The cash rate is set to rise for the first time since the end of a pandemic, spelling gloom for the government in the run-up to the federal election.
One of the nation’s most respected economists has warned of an immediate series of rate hikes that will rise “more aggressively than initially thought likely” — after woeful new inflation data released today.
Major banks and financial institutions are calling on the Reserve Bank to raise the target cash rate next week, to as high as 0.5 per cent — an 0.4 per cent increase — after CPI data released today showed a record 5.1 per cent annual inflation rate.
It would be the first time since 2007 that the central bank raises rates during a federal election campaign, which the incumbent Howard government lost.
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The AMP’s chief economist Shane Oliver says that he expects the RBA to raise rates next week to 0.5 per cent.
“We now expect the RBA to start hiking at its May meeting next week and by 0.4 per cent, which will take the cash rate to 0.5 per cent. The latest inflation blowout adds significant pressure on the RBA to immediately start raising rates and to do so more aggressively than initially thought likely.”
“A cash rate target of 0.1 per cent is inappropriate against this backdrop,” says economists from the ANZ.
“There is a clear risk the RBA raises the cash rate at the May board meeting next week. Indeed the inflation data today indicates that the RBA should raise the cash rate,” says Gareth Aird, head of Australian economics at Commonwealth Bank.
“These numbers are well outside the RBA’s inflation target of 2-3 per cent, so a cash rate hike next Tuesday is now very likely. If the RBA doesn’t move the cash rate next week, it could be accused of letting an election get in the way of what numbers are telling it to do,” says Canstar’s Effie Zahos.
An interest rate hike next week would almost certainly see mortgage and debt repayments costs rise.
This would only be the second ever interest rate hike during an election campaign and could spell doom for the incumbent Coalition government, as voters head to the polls encumbered by more burdensome loan repayments and rising cost-of-living pressures.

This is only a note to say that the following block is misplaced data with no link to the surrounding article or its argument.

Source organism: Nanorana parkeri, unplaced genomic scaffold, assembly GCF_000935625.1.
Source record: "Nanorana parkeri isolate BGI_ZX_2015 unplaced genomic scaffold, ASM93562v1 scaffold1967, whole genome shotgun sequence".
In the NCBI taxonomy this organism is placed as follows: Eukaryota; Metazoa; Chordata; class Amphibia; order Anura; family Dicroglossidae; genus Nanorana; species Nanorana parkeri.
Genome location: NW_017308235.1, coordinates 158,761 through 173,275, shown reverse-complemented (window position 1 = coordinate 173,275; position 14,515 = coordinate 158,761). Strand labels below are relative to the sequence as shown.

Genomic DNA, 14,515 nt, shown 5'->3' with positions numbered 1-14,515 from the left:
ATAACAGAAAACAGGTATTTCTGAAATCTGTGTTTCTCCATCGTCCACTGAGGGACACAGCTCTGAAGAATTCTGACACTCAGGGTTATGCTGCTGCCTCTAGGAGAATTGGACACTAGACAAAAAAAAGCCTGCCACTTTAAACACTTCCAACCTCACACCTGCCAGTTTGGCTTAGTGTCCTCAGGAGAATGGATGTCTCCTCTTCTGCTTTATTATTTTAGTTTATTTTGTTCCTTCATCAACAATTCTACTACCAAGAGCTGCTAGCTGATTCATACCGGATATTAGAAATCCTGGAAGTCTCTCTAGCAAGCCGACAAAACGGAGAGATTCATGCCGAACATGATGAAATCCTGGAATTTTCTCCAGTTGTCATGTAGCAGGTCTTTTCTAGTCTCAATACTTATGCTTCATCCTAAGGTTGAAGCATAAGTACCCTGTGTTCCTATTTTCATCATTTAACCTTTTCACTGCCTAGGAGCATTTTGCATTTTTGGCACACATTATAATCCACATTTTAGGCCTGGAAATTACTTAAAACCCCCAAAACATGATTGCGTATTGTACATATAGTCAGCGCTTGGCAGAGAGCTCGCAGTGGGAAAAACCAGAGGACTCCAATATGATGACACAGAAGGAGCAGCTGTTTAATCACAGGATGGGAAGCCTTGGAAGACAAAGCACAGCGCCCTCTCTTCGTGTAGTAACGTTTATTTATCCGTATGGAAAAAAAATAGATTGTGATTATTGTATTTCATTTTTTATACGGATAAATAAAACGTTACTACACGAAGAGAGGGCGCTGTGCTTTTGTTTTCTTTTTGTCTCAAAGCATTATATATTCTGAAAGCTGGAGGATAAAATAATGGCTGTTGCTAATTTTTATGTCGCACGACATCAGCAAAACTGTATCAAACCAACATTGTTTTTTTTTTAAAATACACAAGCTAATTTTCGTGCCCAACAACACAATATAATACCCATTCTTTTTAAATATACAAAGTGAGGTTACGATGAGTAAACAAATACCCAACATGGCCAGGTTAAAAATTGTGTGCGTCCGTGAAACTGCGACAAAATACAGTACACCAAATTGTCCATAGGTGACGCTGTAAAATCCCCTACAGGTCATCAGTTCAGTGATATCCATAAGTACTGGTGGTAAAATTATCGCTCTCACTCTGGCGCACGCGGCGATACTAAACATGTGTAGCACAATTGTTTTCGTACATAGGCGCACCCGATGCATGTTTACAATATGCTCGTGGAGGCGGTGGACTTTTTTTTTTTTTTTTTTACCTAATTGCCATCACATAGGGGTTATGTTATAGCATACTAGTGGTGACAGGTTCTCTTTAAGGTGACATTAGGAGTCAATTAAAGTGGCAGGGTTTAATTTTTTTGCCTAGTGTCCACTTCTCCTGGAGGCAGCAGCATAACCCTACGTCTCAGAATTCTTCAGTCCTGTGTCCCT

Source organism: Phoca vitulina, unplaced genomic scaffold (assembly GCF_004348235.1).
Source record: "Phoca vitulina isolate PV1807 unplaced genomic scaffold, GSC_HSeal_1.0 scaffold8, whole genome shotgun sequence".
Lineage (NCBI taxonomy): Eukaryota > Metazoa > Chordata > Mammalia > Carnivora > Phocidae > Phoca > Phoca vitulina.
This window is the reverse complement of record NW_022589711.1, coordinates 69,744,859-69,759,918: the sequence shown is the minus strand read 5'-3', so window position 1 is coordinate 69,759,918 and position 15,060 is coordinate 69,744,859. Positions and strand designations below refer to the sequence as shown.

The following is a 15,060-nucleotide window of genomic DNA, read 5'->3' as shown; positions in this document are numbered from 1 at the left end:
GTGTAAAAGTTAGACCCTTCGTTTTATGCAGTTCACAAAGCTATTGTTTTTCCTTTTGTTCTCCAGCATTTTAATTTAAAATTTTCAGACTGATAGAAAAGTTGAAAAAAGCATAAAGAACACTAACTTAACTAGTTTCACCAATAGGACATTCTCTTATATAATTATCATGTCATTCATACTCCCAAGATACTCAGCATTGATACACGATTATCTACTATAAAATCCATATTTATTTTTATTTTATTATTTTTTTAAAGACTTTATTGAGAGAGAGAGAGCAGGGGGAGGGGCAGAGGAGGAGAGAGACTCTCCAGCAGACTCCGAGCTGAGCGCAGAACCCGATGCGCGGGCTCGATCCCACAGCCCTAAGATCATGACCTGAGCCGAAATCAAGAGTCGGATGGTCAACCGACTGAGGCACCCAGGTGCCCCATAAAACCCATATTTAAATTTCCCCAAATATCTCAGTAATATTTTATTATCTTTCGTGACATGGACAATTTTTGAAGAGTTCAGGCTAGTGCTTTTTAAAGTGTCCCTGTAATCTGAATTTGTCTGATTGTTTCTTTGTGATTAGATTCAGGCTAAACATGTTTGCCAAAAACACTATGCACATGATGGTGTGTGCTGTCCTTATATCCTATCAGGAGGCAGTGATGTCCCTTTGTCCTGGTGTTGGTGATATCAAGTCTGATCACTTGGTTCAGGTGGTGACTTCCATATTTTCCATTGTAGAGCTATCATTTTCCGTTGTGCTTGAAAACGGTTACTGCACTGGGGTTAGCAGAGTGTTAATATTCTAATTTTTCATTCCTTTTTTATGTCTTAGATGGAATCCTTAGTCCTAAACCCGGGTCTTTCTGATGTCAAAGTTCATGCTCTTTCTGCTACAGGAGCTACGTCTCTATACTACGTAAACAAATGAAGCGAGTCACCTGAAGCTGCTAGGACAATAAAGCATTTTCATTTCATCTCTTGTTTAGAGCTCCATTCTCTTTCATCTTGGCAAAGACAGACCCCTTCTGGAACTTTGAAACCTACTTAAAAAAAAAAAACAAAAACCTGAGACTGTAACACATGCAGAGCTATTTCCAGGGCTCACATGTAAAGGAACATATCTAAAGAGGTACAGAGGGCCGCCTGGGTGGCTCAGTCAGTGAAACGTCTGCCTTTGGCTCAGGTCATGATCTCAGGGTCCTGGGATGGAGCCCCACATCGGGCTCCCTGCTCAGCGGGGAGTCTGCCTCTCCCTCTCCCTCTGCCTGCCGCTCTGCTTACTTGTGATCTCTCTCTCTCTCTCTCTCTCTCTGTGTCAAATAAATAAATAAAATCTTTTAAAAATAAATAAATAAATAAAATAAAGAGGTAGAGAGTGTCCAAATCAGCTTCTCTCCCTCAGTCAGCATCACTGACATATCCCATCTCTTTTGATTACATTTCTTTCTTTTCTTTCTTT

Consumer prices surged by 2.1 per cent during the March quarter, with the annual rise now at a more-than 20-year peak of 5.1 per cent, easily outstripping what the market expected on Wednesday.
Treasurer Josh Frydenberg said the figure was a reminder that Australians lived in a “complex and volatile economic environment” and he pointed to the war in Ukraine as a key reason that fuel prices, for example, have leapt 11 per cent.
A rate rise next week would go against previous hesitancy expressed by the RBA, most recently in minutes from its early April meeting.
“Over coming months, important additional evidence will be available on both inflation and the evolution of labor costs. Consistent with its announced framework, the Board agreed that it would be appropriate to assess this evidence and other incoming information as it sets policy to support full employment in Australia and inflation outcomes consistent with the target,” the Board’s minutes read.
The Commonwealth Bank said it believes that the RBA will not raise rates next week.
“If the RBA lifts the cash rate at the May Board meeting next week they will have reneged on what they said just last week – namely that the Board agreed that it would take into account evidence on both inflation and the evolution of wages costs as it sets policy.”
The ANZ conceded there may still be a chance of this, but said that it still believes that the RBA will raise the target next week.
“We are conscious the RBA’s April meeting minutes highlighted the desire to be ‘consistent with its announced framework’ and wait for data on ‘the evolution of labor costs’ before it moves. So the RBA could still hold out for the labor market data and make its first move in June.”
David Plank, Adelaide Timbrell, and Arindam Chakraborty, the ANZ economists, nevertheless predicted that the target cash rate will be 0.5 per cent by the end of June.
“The move in May will likely be followed by an increase of 0.25 per cent in June, taking the cash rate to 0.5 per cent.
“Regardless of whether the RBA’s first move is in May or June, we expect the cash rate target to be at 0.5 per cent by early June.”
A rate rise could land a heavy blow to the Coalition’s re-election chances. In 2007, then Prime Minister John Howard was forced to apologise for the rate rise three weeks before the election he later lost to Kevin Rudd.
“I would say to the borrowers of Australia who are affected by this change that I am sorry about that and I regret the additional burden that will be put upon them as a result,” Mr Howard said at the time.
The Reserve Bank governor Philip Lowe has previously expressed that he thought it “appropriate” not to raise rates at the time.
“The approach that we are running at the moment, waiting for the evidence, does run the risk that inflation will be above 3% for a period of time and that risk is acceptable – we think running that risk is an appropriate thing to do, ” he said in February.